Getting a stern lecture on political decorum from the likes of me would be similar to being scolded by Hannibal Lecter for indulging in cannibalism. Both reprimands would carry a strong odor of hypocrisy.

Although, that scent might not be as obnoxious if the lessons were served with fava beans and a nice Chianti.

The fact is that, as with the fictional Lecter’s predilection for dining on human flesh, I enjoy candidates and elected officials who misbehave in public. Without them, I’d have to do actual investigative work, such as trying to stay awake during a Libby Mitchell press conference or figuring out who’s spent more time in Maine in recent years – Eliot Cutler or Hurricane Earl.

By that (admittedly low) standard, last week was about as much fun as I could possibly have without the use of illegal chemical stimulants.

It began modestly enough. The Kennebec Journal reported that Democratic legislative candidate Michael “Mick” Devin of Newcastle had put out a press release announcing that he’d be campaigning on a unicycle.

“The unicycle is a great ice breaker,” Devin is quoted as saying. “People open up quickly and want to discuss issues they feel are important.”

Such as where to get good deals on clown shoes, flowers that squirt water and red rubber noses.

Devin is running (unicycling?) against Republican state Rep. Jonathan McKane in House District 51. I haven’t done a lick of research on that race, but, for some reason, I’m sensing an easy McKane victory. Even if he’s unable to campaign because he’s been devoured by cannibals.

The tendency toward unnecessarily making a fool of oneself gained momentum when several news outlets ran stories about Portland City Councilor Dan (The Nuclear Bomb) Skolnik’s latest dispute with his fellow Council members.

Skolnik released a bunch of e-mails that he said showed his colleagues were engaged in a massive conspiracy to ignore him. Also, some of them thought he was crazy. And — imagine this — they’ve accused him of having anger-management issues, just because he called one of them a “spectacular dunce.”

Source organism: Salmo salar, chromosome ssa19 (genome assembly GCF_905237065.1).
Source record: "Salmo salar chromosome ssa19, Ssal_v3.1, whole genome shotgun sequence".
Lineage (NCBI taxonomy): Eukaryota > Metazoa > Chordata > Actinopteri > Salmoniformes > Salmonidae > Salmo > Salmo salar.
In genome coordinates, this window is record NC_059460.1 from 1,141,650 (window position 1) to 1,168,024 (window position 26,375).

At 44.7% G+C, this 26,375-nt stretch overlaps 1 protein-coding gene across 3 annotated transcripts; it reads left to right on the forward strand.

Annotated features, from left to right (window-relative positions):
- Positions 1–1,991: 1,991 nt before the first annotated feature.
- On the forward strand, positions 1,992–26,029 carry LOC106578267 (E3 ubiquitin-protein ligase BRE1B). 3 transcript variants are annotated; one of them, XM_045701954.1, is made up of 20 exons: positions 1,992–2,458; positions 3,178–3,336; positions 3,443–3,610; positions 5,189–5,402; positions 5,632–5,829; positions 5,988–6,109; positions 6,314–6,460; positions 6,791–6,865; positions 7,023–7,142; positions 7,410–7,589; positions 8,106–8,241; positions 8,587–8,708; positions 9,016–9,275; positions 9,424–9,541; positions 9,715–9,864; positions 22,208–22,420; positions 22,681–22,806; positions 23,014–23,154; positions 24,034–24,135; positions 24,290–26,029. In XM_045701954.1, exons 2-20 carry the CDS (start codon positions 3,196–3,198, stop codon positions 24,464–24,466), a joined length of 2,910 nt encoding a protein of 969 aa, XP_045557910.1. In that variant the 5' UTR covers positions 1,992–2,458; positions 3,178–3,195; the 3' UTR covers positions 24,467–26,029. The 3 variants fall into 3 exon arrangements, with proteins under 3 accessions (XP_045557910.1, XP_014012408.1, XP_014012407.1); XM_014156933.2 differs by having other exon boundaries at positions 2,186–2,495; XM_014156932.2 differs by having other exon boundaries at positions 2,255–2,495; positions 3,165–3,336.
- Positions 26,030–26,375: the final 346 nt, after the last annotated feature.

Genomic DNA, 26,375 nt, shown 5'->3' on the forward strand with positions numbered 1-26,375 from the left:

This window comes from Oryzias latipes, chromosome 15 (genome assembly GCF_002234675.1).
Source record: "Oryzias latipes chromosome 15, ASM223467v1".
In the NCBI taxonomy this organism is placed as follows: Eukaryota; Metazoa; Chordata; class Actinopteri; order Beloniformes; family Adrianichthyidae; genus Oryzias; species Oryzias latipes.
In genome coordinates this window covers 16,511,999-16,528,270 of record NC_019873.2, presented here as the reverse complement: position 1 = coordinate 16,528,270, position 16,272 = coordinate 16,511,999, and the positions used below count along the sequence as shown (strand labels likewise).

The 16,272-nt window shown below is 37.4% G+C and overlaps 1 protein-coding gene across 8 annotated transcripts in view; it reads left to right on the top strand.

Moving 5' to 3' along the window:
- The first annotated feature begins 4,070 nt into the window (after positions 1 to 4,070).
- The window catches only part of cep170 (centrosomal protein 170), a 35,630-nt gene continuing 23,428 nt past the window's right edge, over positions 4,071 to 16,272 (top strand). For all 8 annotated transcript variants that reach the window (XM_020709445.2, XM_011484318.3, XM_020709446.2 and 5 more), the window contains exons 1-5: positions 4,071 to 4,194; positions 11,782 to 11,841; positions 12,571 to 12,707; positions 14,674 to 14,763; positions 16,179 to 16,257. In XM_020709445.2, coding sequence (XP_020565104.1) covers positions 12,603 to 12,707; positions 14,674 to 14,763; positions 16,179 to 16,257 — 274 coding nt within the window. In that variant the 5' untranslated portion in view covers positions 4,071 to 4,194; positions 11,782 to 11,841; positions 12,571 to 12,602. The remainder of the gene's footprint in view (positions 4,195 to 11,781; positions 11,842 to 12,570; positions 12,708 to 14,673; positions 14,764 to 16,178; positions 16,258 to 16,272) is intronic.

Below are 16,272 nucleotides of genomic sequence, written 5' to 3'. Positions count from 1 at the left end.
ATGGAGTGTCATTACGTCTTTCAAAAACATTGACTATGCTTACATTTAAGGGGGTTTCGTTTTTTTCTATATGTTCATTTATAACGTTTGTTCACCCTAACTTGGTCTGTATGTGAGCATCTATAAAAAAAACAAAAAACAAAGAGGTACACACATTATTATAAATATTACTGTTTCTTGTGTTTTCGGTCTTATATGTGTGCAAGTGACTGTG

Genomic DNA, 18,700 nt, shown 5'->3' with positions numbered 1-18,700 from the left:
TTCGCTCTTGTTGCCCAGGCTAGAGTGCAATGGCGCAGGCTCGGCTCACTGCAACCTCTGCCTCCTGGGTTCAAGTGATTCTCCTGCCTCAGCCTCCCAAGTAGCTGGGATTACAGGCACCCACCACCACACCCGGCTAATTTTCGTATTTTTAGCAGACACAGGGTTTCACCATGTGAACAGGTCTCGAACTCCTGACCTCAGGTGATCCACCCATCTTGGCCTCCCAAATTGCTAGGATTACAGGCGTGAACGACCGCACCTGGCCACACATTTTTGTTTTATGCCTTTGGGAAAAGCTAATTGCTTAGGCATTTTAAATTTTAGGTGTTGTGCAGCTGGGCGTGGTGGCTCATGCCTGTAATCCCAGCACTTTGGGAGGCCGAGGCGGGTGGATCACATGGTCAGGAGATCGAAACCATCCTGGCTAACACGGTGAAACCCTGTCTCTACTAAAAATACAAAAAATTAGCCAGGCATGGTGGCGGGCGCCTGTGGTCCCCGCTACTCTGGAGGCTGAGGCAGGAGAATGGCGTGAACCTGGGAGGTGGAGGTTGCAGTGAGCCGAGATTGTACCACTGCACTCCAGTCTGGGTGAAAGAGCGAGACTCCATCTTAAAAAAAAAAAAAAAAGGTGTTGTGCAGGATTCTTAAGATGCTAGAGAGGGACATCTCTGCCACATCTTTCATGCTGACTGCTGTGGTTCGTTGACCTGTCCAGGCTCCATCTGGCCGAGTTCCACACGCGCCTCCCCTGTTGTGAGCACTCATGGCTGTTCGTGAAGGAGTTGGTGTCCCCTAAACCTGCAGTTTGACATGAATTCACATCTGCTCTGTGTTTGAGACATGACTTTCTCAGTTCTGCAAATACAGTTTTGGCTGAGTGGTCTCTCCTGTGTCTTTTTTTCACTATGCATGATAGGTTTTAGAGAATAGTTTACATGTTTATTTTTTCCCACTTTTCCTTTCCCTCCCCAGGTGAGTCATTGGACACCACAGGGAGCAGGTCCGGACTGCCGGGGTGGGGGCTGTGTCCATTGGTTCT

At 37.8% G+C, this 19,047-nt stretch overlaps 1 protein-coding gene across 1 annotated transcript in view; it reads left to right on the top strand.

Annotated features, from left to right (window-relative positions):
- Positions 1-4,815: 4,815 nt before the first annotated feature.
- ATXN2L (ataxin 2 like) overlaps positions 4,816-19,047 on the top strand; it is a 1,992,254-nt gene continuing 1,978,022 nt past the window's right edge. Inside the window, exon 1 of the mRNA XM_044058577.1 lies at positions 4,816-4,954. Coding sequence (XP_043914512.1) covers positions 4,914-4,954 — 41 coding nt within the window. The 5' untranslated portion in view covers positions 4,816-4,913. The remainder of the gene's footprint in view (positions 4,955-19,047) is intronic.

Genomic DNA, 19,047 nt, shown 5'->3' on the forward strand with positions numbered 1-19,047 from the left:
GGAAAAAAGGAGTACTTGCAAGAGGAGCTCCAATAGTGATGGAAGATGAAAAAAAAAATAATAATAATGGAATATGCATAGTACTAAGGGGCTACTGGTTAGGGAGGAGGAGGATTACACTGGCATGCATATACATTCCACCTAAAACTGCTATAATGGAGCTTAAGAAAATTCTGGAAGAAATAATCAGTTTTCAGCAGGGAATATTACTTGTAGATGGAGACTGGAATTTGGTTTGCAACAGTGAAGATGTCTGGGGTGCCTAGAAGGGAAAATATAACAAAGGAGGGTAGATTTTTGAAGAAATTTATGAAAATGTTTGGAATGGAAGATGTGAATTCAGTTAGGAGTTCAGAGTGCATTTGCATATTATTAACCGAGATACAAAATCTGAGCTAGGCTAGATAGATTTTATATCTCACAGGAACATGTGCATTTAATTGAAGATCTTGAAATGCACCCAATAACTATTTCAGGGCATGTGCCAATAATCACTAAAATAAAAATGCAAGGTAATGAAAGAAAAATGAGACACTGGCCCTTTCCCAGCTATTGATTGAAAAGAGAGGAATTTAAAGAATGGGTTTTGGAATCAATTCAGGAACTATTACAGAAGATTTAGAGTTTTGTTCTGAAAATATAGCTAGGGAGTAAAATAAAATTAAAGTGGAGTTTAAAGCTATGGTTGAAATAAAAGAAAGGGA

Skolnik had previously announced he would not seek re-election when his term as a district councilor expires later this year. But now, he claims he’s running for an at-large seat as a write-in candidate. He might even win if he convinces the city clerk to add all votes for “Daffy Duck” to his tally.

Skolnik is a liberal Democrat, and gubernatorial candidate Paul LePage is a conservative Republican, but they agree on one thing: When in doubt, go with the wackiest campaign tactics you can think of. In LePage’s case, this involves immersing himself in the school of political discourse called “irrational blundering tirades.”

On Sept. 13, LePage scheduled a series of events to announce his plan to reform state government by allowing businesses to do whatever the hell they want (including cloning Dan Skolnik) for a single $5 fee. At his first stop in Bangor, he got a question he should have anticipated and had a ready answer for:

Had his wife, Ann, invited Hannibal Lecter to her Florida home for dinner?

Oops, sorry. He was actually asked about Ann’s receiving property-tax rebates in both Florida and Maine at the same time, even though those states limit such rebates to residents.

LePage brushed the question off, refusing to answer.

Later that day, in Augusta, he got more of the same at a Statehouse press conference, where nosy reporters wanted to know why his name had been taken off the deed for his Waterville house. Rather than answer, LePage denied it happened, sputtered a bit and stormed out, promising never to discuss the issue again.

He broke that promise a couple of hours later in Portland, offering a confusing explanation that opened the door to even more questions (Who’s managing your campaign, Dan Skolnik?). He also managed to swear at a reporter (Dan taught me that word, and he said it was OK to use when the microphones are turned on).

Whereupon, he returned to Augusta to try to make amends by granting interviews, during which he further confused the issue of where his wife lives, where his kids live, why he doesn’t pay property taxes and whether he can ride a unicycle (Yes, and I can juggle at the same time).

LePage later told reporters the day had been an “absolute disaster.”

He’s right. It’s one thing for soon-to-be-ex-city councilors or soon-to-be-unsuccessful legislative candidates to behave like loons. It’s quite another when the frontrunner for governor does it. It indicates a lack of political smarts, an inability to deal with conflict, an uncertainty about the truth, a disorganized campaign structure, a failure to attract qualified advisers and a habit when rattled of resorting to profanity.

Maybe those are the qualities you’re seeking in a governor.

I know they’re the ones I’m looking for in a column subject. That and a tendency to eat one’s words.

As a diet, it beats whatever goes with fava beans.

Bite back by e-mailing me at